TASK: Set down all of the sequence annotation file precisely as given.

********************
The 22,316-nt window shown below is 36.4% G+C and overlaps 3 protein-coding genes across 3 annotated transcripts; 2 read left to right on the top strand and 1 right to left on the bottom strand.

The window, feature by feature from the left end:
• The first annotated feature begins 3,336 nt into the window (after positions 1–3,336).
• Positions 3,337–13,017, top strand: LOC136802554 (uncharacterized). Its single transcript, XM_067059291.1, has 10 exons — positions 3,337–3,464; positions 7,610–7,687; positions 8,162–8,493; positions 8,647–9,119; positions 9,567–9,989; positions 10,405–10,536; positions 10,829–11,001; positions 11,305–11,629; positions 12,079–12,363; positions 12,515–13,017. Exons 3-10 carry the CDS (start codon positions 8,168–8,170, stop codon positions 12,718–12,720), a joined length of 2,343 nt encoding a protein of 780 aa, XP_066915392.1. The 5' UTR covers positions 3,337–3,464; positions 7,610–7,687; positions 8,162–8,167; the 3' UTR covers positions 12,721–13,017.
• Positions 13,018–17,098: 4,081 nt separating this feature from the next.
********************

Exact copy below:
The 22,316-nt window shown below is 36.4% G+C and overlaps 3 protein-coding genes across 3 annotated transcripts; 2 read left to right on the top strand and 1 right to left on the bottom strand.

The window, feature by feature from the left end:
• The first annotated feature begins 3,336 nt into the window (after positions 1–3,336).
• Positions 3,337–13,017, top strand: LOC136802554 (uncharacterized). Its single transcript, XM_067059291.1, has 10 exons — positions 3,337–3,464; positions 7,610–7,687; positions 8,162–8,493; positions 8,647–9,119; positions 9,567–9,989; positions 10,405–10,536; positions 10,829–11,001; positions 11,305–11,629; positions 12,079–12,363; positions 12,515–13,017. Exons 3-10 carry the CDS (start codon positions 8,168–8,170, stop codon positions 12,718–12,720), a joined length of 2,343 nt encoding a protein of 780 aa, XP_066915392.1. The 5' UTR covers positions 3,337–3,464; positions 7,610–7,687; positions 8,162–8,167; the 3' UTR covers positions 12,721–13,017.
• Positions 13,018–17,098: 4,081 nt separating this feature from the next.